The First Heretic is the most difficult thing I’ve ever written, for two reasons. Firstly, the storyline is ambitious, and likely to be at least slightly controversial given the fact they – crazily – let the New Guy decide how the greatest war in a massively popular 30-year-old license beloved of fans worldwide actually began. No pressure, then.
But that’s not really why it’s difficult. I just like to mention it once in a while because it’s a delicious conceit. Nope, the reason it’s difficult above anything else I’ve ever written is because it’s a Horus Heresy book, from the series that’s sold over a million copies so far, one of which was the 8th bestselling sci-fi book in the UK of its release year.
And that means it has primarchs in it.
For 20ish years, the primarchs have been these mythical beings to me – the shrouded saint figures that were impossible to ever learn about in detail. Now they’re in the HH books, and I’d be lying if I said every writer depicted them with the gravitas I’d been expecting. It’s easy to describe someone looking amazing. It’s less easy to show how they’re amazing, especially if they’re just standing there.
I could say it’s just as difficult (or even harder) to deal with the Emperor, and I’m sure I will say that here at some point soon. That update will involve a lot more use of the words “Graham” and “McNeill”. Also, maybe “Scottish”. I don’t know, we’ll play it by ear. But let’s deal with the primarchs for now. Like, they’re enough of an issue.
For The First Heretic, I’ve read all of the HH novels again, and in several cases twice (with a couple of exceptions I really just can’t stand – re-reading them again once was punishment enough). The way each novel reveals the primarchs is interesting, sometimes disappointing, and sometimes incredibly daunting in the sense I need to follow in those footsteps. I remember in Horus Rising when we first saw Horus himself. I went back to read the scene again, and then put the book down to make some coffee. I needed a breather after that. I needed to calm down. It was killer. Man, it was beyond killer. It left killer in the dust, and didn’t even look back to laugh.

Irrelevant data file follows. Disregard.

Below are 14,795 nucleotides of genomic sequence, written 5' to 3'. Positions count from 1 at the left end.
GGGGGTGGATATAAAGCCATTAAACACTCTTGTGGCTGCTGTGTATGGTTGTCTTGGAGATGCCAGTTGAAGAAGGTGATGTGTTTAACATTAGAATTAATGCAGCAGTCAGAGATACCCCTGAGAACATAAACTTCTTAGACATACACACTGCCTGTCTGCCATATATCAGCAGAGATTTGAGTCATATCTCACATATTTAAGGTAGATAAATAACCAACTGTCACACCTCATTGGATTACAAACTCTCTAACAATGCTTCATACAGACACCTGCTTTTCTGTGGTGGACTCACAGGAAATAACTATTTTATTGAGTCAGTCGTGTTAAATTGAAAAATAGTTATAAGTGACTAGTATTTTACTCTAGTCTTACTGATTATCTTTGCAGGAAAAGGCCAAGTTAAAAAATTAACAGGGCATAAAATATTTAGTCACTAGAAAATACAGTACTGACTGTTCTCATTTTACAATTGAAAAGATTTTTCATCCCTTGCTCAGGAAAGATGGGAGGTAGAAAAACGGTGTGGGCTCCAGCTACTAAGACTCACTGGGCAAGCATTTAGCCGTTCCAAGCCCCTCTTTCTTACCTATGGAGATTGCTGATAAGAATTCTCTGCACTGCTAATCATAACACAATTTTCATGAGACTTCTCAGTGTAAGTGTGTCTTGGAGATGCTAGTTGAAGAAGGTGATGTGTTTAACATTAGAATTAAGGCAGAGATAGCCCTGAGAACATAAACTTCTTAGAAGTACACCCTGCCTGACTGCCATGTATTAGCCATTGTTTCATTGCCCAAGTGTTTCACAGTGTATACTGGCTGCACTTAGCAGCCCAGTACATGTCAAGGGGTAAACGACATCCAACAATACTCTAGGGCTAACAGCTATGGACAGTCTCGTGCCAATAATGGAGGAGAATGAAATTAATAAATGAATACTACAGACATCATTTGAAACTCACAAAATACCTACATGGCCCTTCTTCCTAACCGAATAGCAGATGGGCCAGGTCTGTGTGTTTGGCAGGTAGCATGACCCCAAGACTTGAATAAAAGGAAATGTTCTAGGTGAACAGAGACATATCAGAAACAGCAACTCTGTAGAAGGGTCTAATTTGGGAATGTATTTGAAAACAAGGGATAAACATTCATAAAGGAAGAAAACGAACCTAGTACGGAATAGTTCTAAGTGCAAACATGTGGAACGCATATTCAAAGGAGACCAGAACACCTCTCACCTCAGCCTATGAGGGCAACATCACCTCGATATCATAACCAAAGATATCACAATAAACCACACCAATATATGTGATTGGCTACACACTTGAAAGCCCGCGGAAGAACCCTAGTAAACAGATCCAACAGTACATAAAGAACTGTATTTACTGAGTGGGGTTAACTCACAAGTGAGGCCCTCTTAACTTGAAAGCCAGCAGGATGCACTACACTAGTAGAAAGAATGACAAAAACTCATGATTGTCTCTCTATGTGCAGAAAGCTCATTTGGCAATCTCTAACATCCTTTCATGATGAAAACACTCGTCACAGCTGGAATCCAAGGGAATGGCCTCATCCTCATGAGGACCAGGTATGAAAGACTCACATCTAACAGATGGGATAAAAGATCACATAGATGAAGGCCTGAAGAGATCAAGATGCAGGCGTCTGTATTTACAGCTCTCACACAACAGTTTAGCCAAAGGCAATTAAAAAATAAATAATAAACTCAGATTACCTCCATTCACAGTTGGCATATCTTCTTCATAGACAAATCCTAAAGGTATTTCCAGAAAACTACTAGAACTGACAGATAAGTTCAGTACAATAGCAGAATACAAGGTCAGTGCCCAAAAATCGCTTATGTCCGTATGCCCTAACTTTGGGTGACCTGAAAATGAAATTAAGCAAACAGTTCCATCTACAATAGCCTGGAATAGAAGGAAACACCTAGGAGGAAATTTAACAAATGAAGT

A Thousand Sons and The Flight of the Eisenstein portrayed their primarchs beautifully, but nothing has quite matched Horus Rising yet. At least some of that has to be because it showed Horus for the first time ever, in his existence as a dutiful son and loyal primarch, rather than a Chaos-bloated [EXPLETIVE DELETED] who drools his way into an early grave because he doesn’t want to get [EXPLETIVE TOTALLY DELETED] by the Ultramarines. But naw, most of it – all credit to Dan – is the writing.
Those of you who came here before Marketing sank its putrescent, soulless claws into my handsomely-shaped skull may remember I dared to use rude words above. Look, Marketing. Look. Watch me jump through your hoops, dancing to your madman’s tune. Watch me sell out, so you can link this accursed post. Watch me think of the children.
We now return you to the Dan Abnett Lovefest, which is a daily ritual here in the Dembski-Bowden household. Don’t judge me. Don’t you dare.
After 20+ years of waiting and wondering what Horus was like, we got this:
— — —
Inchoate light, green and dazzling, sputtered into being on the platform in front of his clawing hands. The teleport flare became too bright to behold, and then died, revealing a god standing on the edge of the platform.
The god was a true giant, as large again to any Astartes warrior as an Astartes was to a normal man. His armour was white gold, like the sunlight at dawn, the work of master artificers. Many symbols covered its surfaces, the chief of which was the motif of a single, staring eye fashioned across the breastplate. Robes of white cloth fluttered out behind the terrible, haloed figure.
Aboive the breastplate, the face was bare, grimacing, perfect in every dimension and detail, suffused in radiance. So beautiful. So very beautiful.
For a moment, the god stood there, unflinching, beset by the gale of force, but unmoving, facing it down. Then he raised the storm bolter in his right hand and fired into the tumult.
The echo of detonation rolled around the tower. There was a choking scream, half lost in the uproar, and then the uproar itself stilled abruptly.
The wall of force died away. The hurricane faded. Splinters of glass tinkled as they rained back down onto the platform.
‘So will I deal with all tyrants and deceivers,’ rumbled a deep voice.
Loken looked up at the god standing over him. ‘Lupercal…’ he murmured.
The god smiled. ‘Not so formal, please, captain,’ whispered Horus.
— — —
I’d like to take a break from what I’m doing right now, which is writing a scene with two primarchs and the Emperor. Every line I write triggers my brainjunk into overdrive. Is this as good as Horus Rising… Is this as good as Horus Rising… Is this as good as Horus Rising…
I’d like to take that break, just to say these words:
“I hate you, Dan.”
That is all.